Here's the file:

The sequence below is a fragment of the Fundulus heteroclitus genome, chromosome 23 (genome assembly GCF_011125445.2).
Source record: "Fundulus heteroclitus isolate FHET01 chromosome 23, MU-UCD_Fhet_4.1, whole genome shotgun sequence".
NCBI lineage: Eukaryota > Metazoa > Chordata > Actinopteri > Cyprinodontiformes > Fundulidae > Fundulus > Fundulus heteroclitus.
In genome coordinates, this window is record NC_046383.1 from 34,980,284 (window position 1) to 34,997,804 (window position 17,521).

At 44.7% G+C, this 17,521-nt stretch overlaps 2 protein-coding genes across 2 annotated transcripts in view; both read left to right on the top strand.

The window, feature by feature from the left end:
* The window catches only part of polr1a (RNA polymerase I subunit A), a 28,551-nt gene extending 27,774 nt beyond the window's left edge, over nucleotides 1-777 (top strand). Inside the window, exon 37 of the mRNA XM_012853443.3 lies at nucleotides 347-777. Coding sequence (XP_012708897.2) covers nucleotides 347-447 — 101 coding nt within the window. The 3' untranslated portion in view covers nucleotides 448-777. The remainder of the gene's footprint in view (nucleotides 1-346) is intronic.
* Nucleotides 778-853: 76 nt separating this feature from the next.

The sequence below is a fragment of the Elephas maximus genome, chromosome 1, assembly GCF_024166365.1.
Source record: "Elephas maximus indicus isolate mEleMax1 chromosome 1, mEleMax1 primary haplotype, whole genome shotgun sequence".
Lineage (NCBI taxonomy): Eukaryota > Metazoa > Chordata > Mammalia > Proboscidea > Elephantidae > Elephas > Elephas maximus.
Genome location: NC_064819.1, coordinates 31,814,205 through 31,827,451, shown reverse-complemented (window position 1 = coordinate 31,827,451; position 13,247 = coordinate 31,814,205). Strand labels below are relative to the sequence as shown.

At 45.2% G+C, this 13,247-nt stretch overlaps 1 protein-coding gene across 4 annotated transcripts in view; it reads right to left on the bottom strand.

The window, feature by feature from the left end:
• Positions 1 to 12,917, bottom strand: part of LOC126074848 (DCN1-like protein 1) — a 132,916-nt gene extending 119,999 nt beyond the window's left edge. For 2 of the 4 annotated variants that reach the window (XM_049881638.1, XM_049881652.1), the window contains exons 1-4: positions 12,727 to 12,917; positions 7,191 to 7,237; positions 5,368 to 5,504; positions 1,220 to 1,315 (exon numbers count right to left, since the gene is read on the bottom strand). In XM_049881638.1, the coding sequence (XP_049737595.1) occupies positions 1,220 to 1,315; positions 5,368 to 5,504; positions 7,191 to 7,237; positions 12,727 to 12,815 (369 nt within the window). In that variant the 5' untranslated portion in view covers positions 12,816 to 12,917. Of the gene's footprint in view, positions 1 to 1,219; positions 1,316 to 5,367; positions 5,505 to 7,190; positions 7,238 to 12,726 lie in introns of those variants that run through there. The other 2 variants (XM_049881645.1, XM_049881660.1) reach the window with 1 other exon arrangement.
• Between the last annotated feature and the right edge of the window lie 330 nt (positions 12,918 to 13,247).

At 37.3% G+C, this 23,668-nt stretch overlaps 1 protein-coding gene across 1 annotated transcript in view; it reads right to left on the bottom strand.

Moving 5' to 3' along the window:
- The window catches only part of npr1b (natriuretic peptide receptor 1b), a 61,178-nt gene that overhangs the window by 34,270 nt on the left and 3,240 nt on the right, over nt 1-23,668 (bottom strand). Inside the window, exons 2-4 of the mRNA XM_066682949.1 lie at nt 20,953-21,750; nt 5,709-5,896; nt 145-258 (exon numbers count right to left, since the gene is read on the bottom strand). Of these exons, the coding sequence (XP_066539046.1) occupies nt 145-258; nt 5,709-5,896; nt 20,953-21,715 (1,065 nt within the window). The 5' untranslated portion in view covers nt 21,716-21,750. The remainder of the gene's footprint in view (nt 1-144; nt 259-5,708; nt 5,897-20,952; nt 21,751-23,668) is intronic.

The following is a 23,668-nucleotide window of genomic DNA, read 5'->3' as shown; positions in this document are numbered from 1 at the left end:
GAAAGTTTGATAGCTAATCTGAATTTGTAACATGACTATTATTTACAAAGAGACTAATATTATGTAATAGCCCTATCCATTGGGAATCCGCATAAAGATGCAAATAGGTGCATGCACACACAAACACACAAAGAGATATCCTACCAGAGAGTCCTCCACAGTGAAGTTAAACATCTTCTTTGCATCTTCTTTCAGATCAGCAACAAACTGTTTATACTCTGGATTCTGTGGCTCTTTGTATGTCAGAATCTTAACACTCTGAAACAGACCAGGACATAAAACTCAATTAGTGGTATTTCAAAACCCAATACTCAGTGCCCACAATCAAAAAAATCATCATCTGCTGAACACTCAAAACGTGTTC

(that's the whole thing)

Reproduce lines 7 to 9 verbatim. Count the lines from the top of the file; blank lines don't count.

* The window catches only part of polr1a (RNA polymerase I subunit A), a 28,551-nt gene extending 27,774 nt beyond the window's left edge, over nucleotides 1-777 (top strand). Inside the window, exon 37 of the mRNA XM_012853443.3 lies at nucleotides 347-777. Coding sequence (XP_012708897.2) covers nucleotides 347-447 — 101 coding nt within the window. The 3' untranslated portion in view covers nucleotides 448-777. The remainder of the gene's footprint in view (nucleotides 1-346) is intronic.
* Nucleotides 778-853: 76 nt separating this feature from the next.

The sequence below is a fragment of the Elephas maximus genome, chromosome 1, assembly GCF_024166365.1.